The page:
So empathy isn’t all it’s cracked up to be?

I remember being outraged recently when some Republican (I don’t remember who it was, or the occasion) mocked the call for empathy in a government official. Now, David Brooks, in a recent column in the New York Times, cites studies that show empathy has been overrated. People who are empathetic are not necessarily more ethical.

 

It came as a shock to me. To me empathy has always seemed like the perfect foil to much of the world’s wickedness. But apparently, “People who actually perform pro-social action don’t only feel for those who are suffering, they feel compelled to act by a sense of duty.”

Furthermore, Brooks argues, “These days empathy has become a shortcut. It has become a way to experience delicious moral emotions without confronting the weaknesses in our nature that prevent us from actually acting upon them.”

I don’t want to debate him, he could be right. Maybe I’ve over-estimated the role of empathy in moral action.  But it’s just so obvious to me that empathy is necessary to a civil society and to morality. Certainly, it’s necessary to art! Consider this wonderful passage of pictures and words from Maira Kalman’s book, The Principles of Uncertainty.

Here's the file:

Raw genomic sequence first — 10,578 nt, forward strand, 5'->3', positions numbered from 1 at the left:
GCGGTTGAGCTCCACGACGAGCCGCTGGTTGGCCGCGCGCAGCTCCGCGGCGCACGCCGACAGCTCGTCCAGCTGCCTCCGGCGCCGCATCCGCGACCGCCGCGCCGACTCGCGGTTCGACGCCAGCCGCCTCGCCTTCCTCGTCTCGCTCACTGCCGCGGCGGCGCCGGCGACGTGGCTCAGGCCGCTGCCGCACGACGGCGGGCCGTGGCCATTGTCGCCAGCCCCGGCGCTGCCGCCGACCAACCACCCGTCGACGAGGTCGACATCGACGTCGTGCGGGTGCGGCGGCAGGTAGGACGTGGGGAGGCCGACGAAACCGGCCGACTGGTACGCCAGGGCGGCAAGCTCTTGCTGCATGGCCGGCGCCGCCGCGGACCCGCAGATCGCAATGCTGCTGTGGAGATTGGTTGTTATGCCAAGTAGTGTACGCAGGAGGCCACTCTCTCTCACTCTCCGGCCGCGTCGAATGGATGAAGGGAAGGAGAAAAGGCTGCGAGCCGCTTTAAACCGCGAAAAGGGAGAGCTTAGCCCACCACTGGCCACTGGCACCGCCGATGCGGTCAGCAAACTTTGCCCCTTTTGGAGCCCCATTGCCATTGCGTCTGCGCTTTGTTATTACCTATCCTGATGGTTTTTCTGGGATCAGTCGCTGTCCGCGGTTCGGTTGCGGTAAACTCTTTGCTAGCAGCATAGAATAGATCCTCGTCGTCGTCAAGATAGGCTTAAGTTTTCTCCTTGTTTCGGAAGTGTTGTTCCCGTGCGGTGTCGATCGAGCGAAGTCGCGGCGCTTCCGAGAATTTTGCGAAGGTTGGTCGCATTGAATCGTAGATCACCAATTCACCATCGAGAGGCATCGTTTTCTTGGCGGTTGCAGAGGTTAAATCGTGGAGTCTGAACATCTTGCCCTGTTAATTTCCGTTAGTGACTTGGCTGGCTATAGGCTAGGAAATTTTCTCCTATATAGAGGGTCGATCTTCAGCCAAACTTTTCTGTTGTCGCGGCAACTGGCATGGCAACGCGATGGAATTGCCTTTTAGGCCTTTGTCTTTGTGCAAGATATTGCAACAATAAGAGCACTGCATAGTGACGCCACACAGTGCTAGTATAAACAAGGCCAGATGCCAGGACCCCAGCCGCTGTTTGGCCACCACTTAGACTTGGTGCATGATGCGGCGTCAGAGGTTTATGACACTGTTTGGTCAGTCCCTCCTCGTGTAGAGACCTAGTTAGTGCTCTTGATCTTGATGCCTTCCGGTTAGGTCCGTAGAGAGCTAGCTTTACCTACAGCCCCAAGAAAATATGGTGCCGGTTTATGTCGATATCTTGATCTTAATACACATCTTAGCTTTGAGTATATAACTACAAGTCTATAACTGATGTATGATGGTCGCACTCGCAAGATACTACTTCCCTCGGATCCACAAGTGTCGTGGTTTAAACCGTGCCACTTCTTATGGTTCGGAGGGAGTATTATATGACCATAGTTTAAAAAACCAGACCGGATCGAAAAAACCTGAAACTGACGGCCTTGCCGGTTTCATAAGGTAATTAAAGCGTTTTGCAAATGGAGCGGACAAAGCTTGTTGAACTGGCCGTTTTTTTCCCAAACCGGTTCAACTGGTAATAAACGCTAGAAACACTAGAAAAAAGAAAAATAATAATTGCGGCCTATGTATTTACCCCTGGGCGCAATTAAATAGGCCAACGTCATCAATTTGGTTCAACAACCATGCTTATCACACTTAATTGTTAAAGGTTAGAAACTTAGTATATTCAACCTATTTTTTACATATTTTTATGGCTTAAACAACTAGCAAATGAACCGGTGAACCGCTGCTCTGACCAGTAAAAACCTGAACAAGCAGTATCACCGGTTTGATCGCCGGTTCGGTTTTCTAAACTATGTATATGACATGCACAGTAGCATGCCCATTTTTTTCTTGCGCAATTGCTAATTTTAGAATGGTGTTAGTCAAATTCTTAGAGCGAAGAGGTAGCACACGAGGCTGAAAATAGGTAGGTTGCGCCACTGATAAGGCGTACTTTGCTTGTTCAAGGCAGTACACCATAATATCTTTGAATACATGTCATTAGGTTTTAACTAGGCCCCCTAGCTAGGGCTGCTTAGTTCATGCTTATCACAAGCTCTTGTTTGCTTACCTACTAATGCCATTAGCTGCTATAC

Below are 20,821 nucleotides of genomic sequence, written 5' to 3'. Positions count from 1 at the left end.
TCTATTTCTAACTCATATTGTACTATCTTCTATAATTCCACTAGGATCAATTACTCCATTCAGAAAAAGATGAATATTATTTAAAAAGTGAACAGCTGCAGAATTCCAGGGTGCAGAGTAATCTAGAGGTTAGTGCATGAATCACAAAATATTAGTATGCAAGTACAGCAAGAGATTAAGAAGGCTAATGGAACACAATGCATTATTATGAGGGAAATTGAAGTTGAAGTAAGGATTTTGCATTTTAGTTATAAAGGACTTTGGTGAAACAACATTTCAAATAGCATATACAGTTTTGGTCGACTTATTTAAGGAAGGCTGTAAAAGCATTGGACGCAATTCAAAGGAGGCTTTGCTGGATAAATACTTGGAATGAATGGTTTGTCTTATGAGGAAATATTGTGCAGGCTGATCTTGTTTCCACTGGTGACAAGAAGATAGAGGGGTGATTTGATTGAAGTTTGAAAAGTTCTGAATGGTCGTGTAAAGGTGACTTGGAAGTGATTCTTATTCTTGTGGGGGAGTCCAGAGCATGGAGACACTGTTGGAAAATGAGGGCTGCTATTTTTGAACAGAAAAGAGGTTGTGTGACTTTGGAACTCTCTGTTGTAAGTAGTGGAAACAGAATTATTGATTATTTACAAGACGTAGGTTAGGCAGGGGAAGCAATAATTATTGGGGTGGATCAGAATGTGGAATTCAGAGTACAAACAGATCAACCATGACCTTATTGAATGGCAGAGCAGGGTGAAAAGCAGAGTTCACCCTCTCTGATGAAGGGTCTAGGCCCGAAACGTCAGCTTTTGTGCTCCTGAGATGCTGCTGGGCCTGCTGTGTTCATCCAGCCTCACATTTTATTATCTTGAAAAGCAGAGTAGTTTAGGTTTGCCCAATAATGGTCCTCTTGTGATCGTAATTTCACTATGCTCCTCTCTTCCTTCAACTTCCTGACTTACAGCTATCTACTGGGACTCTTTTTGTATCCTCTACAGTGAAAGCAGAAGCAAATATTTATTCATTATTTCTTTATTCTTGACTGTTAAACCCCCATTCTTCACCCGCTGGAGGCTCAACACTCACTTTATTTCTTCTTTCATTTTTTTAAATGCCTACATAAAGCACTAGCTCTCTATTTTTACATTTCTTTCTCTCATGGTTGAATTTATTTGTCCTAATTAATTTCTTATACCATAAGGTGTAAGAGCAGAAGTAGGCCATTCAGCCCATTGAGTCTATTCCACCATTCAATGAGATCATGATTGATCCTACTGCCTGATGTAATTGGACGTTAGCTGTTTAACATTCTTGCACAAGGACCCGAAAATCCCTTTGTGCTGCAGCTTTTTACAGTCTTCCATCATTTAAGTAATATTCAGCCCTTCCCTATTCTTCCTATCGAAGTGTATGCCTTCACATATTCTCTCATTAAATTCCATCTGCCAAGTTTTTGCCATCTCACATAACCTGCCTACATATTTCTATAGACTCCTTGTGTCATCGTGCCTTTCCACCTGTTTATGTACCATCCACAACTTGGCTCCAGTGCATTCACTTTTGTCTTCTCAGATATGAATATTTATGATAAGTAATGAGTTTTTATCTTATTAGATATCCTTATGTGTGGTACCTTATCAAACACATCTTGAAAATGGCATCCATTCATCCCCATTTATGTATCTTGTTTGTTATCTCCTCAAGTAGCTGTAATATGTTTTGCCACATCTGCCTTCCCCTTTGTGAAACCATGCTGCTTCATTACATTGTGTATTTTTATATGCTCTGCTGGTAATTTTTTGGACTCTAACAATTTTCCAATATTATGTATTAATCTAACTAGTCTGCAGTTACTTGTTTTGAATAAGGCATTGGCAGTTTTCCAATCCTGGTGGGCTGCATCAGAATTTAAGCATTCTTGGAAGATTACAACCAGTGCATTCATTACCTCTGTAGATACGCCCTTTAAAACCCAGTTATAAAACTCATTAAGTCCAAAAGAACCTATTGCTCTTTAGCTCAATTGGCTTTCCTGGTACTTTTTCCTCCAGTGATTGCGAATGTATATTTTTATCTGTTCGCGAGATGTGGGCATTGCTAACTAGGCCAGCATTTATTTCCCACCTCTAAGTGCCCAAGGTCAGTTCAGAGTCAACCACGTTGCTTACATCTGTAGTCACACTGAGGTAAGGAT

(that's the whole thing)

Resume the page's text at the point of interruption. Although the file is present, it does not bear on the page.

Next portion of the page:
It’s a soul-saving book everyone should read!

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2 thoughts on “So empathy isn’t all it’s cracked up to be?

  1. I am very empathetic but I’ve hear that younger generations are lacking. There was a number attached to that study but I can’t remember it. I do recall a different study where babies were brought into a classroom with one of the parents and the children were allowed to interact with it. Apparently, it helps them develop a greater sense of empathy when they see the baby express itself.

  2. Empathy is “the power of identifying oneself mentally with (and so fully comprehending) a person or object of contemplation”, according to the Concise Oxford Dictionary. Therefore, people who help others out of a sense of “duty” are not empathetic, because any assistance given to others through empathy has nothing to do with duty. It is all about seeing yourself in their shoes (“There, but for the grace of God, go I”)and doing whatever you can to help them, as you would hope someone would do for you, if your were in the same situation. Which is probably another way of saying “Love thy neighbour as thyself”.

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